SAN DIEGO — Researchers have released a desert tortoise raised on a Marine Corps base as part of efforts aimed at reinvigorating the threatened population in the western Mojave Desert.

The female tortoise released Wednesday is the 35th one set free this year on the Marine Corps base at Twentynine Palms.

Biologists have been raising tortoises over the past nine years at a six-acre facility to help boost the population that was nearly decimated by a respiratory virus in the late 1980s.

A tortoise takes its first steps in the wild on Sept. 30 after being released at the Natural Resources and Environmental Affairs-hosted ceremony for the first release of tortoises from the Combat Center's Desert Tortoise Headstart Program near Twentynine Palms, Calif.

Photo Credit: Lauren Kurkimili/Marine Corps via AP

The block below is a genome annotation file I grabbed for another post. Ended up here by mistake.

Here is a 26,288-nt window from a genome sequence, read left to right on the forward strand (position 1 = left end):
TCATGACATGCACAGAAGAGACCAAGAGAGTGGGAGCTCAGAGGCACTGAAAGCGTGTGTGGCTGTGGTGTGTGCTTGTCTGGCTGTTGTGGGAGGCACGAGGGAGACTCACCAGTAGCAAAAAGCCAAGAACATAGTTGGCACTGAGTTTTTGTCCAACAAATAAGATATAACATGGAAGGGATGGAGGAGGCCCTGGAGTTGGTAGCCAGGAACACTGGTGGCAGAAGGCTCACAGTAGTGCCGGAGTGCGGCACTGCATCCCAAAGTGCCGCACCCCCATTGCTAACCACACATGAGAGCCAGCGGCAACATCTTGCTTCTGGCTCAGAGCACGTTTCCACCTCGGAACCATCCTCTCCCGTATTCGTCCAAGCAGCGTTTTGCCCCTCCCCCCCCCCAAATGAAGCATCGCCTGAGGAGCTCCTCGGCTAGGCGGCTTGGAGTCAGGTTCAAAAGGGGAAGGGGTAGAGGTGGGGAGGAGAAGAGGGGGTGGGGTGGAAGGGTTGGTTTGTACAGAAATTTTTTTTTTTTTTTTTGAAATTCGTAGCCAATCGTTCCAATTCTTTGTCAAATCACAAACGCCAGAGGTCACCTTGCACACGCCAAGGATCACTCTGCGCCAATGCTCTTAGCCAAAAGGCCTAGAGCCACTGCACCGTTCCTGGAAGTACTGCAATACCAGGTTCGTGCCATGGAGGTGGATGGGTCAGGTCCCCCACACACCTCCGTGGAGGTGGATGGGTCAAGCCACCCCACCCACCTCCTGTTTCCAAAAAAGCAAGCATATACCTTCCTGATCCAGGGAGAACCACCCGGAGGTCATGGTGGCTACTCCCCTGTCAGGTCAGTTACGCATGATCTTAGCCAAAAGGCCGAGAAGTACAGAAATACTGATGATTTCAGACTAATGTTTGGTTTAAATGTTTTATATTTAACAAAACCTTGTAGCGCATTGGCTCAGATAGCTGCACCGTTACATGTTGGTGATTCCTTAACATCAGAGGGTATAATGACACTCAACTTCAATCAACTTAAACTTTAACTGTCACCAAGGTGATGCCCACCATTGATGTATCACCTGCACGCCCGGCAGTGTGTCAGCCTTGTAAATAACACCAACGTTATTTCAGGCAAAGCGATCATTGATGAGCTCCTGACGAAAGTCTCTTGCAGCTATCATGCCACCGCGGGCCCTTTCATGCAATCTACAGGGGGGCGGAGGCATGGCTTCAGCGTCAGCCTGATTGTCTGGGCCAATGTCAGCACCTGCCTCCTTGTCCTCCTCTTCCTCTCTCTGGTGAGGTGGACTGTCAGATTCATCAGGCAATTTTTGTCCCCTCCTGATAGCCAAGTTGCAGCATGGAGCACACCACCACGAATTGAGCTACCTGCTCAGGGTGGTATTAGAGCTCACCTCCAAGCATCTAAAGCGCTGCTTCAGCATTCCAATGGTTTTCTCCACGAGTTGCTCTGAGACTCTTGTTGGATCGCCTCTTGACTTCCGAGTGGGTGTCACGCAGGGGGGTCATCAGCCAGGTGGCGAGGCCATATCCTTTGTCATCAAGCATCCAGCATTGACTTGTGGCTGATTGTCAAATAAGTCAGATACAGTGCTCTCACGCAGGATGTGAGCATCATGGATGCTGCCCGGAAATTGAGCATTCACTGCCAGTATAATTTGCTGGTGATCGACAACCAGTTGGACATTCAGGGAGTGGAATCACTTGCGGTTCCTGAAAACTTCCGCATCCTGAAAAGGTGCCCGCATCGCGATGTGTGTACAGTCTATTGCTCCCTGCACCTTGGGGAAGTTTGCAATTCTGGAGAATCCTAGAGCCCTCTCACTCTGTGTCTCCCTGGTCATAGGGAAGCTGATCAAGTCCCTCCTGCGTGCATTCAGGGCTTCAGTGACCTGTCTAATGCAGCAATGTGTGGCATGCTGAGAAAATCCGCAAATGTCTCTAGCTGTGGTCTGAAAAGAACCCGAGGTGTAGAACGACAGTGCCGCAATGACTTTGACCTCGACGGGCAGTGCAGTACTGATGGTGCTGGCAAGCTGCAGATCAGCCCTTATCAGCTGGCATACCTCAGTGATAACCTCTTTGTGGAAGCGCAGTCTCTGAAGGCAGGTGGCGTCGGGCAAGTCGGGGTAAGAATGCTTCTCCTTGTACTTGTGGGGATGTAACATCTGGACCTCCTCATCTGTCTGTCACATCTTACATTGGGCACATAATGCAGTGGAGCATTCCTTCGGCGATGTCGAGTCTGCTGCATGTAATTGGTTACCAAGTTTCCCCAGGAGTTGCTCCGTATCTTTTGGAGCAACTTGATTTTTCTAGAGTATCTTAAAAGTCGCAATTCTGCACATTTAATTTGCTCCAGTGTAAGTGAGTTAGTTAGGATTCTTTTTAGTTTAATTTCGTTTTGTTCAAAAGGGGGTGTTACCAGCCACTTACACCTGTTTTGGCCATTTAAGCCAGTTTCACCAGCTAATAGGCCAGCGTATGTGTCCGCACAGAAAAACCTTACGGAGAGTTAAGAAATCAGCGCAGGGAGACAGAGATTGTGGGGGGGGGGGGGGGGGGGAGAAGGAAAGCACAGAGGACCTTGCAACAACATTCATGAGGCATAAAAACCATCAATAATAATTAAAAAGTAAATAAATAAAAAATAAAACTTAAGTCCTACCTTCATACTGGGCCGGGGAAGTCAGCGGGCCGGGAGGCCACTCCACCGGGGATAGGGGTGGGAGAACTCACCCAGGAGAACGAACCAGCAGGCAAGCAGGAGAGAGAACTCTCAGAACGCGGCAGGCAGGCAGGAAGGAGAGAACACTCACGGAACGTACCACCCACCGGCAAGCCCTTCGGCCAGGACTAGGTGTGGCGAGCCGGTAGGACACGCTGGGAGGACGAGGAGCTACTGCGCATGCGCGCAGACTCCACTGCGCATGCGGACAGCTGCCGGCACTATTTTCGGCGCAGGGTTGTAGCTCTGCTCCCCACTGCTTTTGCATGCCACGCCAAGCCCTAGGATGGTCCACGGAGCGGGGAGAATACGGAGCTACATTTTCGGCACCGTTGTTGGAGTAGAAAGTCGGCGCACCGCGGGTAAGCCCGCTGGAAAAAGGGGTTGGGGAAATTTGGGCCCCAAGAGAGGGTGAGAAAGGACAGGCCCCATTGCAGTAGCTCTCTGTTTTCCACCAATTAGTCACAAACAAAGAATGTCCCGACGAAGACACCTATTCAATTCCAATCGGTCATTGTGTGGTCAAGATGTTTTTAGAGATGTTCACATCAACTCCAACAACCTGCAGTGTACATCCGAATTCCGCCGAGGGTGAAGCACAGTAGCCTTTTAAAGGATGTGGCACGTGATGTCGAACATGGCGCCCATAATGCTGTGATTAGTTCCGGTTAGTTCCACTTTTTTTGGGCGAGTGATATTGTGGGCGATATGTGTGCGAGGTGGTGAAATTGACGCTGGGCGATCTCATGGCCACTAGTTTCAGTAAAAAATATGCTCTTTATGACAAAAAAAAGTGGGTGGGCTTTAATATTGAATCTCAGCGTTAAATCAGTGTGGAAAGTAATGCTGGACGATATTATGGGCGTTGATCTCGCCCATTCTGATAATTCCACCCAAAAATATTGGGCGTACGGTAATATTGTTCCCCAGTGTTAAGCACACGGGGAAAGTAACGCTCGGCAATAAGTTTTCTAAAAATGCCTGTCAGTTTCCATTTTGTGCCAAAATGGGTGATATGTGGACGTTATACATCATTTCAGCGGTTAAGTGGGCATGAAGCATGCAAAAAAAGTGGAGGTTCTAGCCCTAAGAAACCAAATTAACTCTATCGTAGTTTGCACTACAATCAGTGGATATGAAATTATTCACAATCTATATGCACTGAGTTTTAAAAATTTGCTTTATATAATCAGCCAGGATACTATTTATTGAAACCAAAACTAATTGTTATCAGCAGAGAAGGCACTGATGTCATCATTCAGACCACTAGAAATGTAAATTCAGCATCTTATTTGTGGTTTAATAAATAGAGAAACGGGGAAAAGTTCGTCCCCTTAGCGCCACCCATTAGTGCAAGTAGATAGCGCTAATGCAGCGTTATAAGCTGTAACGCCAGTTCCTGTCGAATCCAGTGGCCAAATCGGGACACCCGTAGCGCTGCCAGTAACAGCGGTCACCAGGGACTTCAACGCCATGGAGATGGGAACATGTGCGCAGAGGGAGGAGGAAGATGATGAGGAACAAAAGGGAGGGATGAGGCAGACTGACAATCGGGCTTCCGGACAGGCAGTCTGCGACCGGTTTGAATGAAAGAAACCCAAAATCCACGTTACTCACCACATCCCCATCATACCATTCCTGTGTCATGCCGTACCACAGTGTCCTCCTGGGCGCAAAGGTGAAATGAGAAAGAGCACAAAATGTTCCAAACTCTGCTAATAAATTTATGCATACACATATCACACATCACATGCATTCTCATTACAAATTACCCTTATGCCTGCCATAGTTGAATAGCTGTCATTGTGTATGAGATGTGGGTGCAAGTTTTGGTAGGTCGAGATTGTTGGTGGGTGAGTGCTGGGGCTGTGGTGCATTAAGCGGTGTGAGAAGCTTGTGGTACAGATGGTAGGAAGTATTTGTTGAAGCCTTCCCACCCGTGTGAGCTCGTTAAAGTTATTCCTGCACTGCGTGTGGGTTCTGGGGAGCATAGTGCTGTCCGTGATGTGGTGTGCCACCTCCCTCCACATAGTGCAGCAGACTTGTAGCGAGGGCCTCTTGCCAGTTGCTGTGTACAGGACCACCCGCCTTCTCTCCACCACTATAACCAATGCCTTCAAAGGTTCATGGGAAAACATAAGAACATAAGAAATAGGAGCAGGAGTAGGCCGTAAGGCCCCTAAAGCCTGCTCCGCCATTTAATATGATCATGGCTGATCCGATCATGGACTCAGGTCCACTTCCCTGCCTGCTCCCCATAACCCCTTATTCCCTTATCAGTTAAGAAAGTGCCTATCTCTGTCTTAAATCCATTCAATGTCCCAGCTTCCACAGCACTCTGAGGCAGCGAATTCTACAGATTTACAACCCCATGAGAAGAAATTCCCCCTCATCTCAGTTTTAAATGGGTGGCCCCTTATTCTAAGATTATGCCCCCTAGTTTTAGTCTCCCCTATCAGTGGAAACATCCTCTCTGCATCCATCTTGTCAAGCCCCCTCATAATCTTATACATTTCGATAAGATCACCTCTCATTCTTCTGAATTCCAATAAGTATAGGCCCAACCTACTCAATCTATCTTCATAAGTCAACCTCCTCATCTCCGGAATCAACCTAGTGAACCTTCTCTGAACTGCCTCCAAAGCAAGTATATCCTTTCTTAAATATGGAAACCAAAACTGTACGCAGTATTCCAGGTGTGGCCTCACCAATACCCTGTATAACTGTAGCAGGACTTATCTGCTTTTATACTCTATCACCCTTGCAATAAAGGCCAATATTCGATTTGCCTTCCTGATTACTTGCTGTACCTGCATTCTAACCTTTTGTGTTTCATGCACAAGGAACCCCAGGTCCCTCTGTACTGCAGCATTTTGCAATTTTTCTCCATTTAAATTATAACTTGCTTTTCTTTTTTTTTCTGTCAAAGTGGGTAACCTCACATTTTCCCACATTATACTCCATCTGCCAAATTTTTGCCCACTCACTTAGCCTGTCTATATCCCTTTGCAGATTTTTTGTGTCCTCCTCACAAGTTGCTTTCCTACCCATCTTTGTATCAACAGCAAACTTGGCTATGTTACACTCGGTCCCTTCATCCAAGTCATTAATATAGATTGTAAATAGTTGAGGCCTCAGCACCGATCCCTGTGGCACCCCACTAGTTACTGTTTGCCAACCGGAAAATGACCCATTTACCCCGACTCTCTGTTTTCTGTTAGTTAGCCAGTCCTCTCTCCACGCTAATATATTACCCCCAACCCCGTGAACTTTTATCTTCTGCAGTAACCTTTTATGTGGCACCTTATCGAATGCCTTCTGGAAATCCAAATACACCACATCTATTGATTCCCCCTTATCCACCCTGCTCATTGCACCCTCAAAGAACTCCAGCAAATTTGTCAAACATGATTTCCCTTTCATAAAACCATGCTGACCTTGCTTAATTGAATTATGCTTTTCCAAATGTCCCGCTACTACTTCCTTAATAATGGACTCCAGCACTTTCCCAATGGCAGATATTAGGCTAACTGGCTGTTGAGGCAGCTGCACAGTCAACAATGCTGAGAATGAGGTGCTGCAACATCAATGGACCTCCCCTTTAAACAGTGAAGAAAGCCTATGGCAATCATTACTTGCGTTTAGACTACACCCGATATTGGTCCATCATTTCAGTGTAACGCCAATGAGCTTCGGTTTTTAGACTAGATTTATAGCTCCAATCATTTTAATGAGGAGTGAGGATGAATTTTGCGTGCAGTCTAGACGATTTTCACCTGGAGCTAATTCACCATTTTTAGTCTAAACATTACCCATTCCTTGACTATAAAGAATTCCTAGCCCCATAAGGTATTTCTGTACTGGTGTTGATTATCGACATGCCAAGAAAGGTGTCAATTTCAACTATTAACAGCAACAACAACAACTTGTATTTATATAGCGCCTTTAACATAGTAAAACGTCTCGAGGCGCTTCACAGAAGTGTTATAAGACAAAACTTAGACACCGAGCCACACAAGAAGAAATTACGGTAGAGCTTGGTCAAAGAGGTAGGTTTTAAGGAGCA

They cannot be released until their shells are mature enough so they better survive predator attacks.

The release ceremony was attended by Marine Corps officials along with authorities from the U.S. Fish and Wildlife Service, California Department of Fish and Wildlife, and researchers from the University of California Los Angeles.

This story has been corrected to show the most recent tortoise release was Wednesday, not Thursday.

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